"The apparent purpose of Section 25 (e)(2) . . . is to deny benefits to a claimant who has brought about his own unemployment through intentional disregard of standards of behavior which his employer has a right to expect." Garfield v. Director of the Div. of Employment Sec., 377 Mass. 94 , 97 (1979). "Deliberate
misconduct in wilful disregard of the employer's interest suggests intentional conduct or inaction which the employee knew was contrary to the employer's interest." Goodridge v. Director of the Div. of Employment Sec., 375 Mass. 434 , 436 (1978). Therefore, to disqualify a discharged employee under Section 25 (e)(2), the division must focus with particularity on one critical issue -- the employee's state of mind at the time of the misconduct. Torres v. Director of the Div. of Employment Sec., 387 Mass. 776 , 779 (1982). Garfield, supra at 97. The division must consider "the worker's knowledge of the employer's expectation, the reasonableness of that expectation and the presence of any mitigating factors." Id.
The review examiner's findings and conclusions demonstrate that Hoye "brought about his own unemployment through intentional disregard of standards of behavior which his employer ha[d] a right to expect." Garfield, supra at 97. Although the findings are less clear than they ought to be, we think that they fairly may be read to say that Hoye was discharged because, on November 12, 1982, he knowingly and inexcusably violated a hospital rule that required him to give to the security chief, security sergeant, or security officer on duty, timely notice of his inability to work due to illness, and because, on the same day, he unjustifiably failed to report to work despite numerous prior absences and warnings about the potential consequences of further unexcused absences. That finding is supported by substantial evidence, and, when read in conjunction with the review examiner's other findings, it supports the conclusion that Hoye's discharge "was due solely to deliberate misconduct in wilful disregard of the employing unit's interest."
There was evidence of the hospital rule quoted by the review examiner in his findings, evidence that Hoye read the rule shortly after he began working at the hospital, and evidence that when Hoye called in sick on occasions before November 12, 1982, he always spoke to one of the three individuals to whom the rule required him to speak. Furthermore, there was evidence that, when Hoye telephoned the hospital on November 12, 1982, at 2:45 P.M., he requested the security department,
but the switchboard operator informed him that the security chief and the security sergeant were not available, and that the security officer on duty was "on parking duty outside."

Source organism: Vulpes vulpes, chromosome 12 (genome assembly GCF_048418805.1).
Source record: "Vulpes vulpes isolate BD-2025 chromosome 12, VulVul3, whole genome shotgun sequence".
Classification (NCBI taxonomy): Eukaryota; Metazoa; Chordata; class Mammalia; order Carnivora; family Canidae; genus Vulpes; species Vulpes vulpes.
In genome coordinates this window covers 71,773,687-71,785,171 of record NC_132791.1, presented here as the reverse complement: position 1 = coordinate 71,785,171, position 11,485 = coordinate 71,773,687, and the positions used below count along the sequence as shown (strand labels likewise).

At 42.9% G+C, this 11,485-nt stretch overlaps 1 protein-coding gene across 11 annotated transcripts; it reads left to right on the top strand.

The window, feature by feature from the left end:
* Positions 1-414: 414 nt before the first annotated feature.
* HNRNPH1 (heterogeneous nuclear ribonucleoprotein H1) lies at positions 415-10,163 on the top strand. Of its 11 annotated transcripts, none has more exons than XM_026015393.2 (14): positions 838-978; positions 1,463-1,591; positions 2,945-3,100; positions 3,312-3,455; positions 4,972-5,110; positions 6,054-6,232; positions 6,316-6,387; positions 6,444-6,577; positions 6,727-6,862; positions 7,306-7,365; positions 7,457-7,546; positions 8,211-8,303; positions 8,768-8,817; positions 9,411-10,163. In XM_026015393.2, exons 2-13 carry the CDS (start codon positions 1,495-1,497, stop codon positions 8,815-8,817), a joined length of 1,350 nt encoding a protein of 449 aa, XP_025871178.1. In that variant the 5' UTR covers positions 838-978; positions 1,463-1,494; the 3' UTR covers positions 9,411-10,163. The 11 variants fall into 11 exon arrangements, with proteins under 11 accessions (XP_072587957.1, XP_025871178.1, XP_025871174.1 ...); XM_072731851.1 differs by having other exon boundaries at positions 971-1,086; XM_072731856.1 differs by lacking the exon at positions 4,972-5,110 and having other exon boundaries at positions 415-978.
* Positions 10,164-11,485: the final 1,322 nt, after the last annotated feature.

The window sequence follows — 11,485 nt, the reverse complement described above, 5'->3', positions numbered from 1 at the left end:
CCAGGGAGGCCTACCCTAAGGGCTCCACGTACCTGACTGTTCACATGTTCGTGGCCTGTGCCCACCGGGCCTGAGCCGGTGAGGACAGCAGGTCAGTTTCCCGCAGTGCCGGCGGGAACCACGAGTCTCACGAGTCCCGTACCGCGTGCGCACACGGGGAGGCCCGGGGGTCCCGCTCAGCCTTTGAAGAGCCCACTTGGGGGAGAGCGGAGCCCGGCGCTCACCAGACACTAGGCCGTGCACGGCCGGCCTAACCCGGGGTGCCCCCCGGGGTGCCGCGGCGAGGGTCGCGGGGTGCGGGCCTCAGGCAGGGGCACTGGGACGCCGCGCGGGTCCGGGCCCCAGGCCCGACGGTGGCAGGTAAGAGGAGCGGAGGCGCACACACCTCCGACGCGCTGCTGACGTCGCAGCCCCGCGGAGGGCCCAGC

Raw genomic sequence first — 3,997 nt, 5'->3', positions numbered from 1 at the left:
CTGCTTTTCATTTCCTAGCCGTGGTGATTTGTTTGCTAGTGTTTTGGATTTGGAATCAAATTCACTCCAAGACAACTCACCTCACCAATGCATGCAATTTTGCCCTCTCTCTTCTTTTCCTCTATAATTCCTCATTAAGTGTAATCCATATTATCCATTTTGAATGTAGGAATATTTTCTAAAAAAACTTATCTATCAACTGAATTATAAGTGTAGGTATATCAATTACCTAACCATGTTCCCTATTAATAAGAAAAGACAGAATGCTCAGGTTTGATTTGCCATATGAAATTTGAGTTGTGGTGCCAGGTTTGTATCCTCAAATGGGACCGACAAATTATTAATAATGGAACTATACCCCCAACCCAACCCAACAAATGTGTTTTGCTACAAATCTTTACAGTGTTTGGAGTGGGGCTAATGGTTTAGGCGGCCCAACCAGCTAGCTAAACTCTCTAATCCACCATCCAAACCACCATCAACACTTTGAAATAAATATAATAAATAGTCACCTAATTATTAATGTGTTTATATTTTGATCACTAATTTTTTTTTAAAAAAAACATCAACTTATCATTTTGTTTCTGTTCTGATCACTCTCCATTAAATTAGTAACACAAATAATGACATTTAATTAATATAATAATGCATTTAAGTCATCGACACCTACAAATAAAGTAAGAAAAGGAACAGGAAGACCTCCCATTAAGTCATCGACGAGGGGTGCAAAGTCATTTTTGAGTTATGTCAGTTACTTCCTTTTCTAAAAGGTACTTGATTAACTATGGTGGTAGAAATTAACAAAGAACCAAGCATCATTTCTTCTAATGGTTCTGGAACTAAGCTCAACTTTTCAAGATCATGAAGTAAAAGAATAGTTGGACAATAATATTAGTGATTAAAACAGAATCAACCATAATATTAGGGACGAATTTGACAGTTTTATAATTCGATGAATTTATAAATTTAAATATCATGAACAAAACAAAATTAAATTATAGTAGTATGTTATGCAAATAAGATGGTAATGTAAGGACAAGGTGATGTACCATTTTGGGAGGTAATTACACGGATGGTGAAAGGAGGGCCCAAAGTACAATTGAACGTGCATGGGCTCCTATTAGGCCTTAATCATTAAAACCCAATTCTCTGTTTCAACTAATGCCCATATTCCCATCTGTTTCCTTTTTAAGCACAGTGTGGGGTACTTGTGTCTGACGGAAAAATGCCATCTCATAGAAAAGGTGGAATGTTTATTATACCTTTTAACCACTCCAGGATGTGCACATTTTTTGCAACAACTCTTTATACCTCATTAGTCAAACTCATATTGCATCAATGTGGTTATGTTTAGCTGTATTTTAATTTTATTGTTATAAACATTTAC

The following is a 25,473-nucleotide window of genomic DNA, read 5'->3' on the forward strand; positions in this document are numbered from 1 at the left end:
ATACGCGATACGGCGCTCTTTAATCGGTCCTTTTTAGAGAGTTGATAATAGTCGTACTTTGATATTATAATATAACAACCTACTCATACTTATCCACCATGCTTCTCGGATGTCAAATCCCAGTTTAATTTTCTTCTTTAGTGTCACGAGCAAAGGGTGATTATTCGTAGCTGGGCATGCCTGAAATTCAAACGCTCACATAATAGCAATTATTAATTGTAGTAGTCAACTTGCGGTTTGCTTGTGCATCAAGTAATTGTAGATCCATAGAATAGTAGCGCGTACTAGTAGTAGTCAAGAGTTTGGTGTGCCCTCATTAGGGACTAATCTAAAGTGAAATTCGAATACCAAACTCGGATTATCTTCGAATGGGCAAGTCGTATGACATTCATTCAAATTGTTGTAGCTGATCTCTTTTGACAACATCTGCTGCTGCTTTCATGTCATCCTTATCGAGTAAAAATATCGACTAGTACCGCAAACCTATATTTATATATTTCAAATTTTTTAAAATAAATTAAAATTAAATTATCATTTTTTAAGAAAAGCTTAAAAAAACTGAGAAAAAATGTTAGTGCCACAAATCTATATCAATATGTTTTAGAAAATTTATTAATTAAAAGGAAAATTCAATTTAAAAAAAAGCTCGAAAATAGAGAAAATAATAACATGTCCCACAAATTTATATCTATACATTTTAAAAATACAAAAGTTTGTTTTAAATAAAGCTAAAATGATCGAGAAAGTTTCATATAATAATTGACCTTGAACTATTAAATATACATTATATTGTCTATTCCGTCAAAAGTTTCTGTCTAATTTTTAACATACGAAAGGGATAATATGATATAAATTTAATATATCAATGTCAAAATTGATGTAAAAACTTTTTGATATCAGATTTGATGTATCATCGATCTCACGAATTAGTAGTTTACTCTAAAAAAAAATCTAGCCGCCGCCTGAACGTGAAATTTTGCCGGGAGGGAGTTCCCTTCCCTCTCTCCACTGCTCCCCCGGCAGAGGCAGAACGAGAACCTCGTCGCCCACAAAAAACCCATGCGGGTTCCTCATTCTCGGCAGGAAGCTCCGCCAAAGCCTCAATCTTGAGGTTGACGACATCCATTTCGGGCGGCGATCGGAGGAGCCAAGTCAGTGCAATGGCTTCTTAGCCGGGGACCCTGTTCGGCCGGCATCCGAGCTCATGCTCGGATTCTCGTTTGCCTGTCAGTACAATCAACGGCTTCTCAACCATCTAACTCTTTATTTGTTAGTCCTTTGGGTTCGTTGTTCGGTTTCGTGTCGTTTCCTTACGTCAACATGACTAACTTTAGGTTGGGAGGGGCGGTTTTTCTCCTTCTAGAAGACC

We turn, then, to the question whether the evidence allows the conclusion that Hoye's violation of the notice rule constituted deliberate misconduct in wilful disregard of the hospital's interest. Hoye argues that, because the evidence shows that the security chief received from the switchboard operator Hoye's message that he would not report to work on November 12, the review examiner had to find that Hoye made at least a good faith effort to comply with the hospital's rule. However, the rule required that Hoye speak to the security chief, the security sergeant, or the security officer on duty, and Hoye did not do that. The evidence does not show that Hoye telephoned the hospital again between 2:45 P.M. and 10:10 P.M. The burden of persuading the review examiner of his entitlement to benefits rested with Hoye. Smith v. Director of the Div. of Employment Sec., 384 Mass. 758 , 761 (1981). The review examiner was not required to find that, by making one telephone call approximately nine hours before his shift was to begin and another call too late to comply with the hospital's rule, Hoye made a good faith effort to comply with the rule. Furthermore, Hoye's subsequent failure to provide a properly substantiated medical excuse for his November 12 absence supports an inference that, on November 12, Hoye was less than enthusiastic about speaking to the designated individuals.
Substantial evidence also supports the review examiner's conclusion that Hoye's unjustified absence from work on November 12, 1982, following numerous other absences and warnings, was deliberate misconduct in wilful disregard of the hospital's interest. There was evidence that Hoye had been warned on at least two occasions of potential adverse consequences of further unexcused absences, and evidence that a doctor had declared Hoye fit for work on November 10, 1982. In light of that evidence, Hoye's failure to present any medical evidence to justify his November 12 absence, and the law imposing the burden of persuasion on Hoye, Smith v. Director of the Div. of Employment Sec., supra, the review examiner
permissibly concluded that Hoye's November 12 absence was not justified, and that that absence constituted deliberate misconduct in wilful disregard of the hospital's interest. Hoye's failure to comply with the notice rule on November 12 also supports those conclusions.
[Note 1] Cardinal Cushing General Hospital.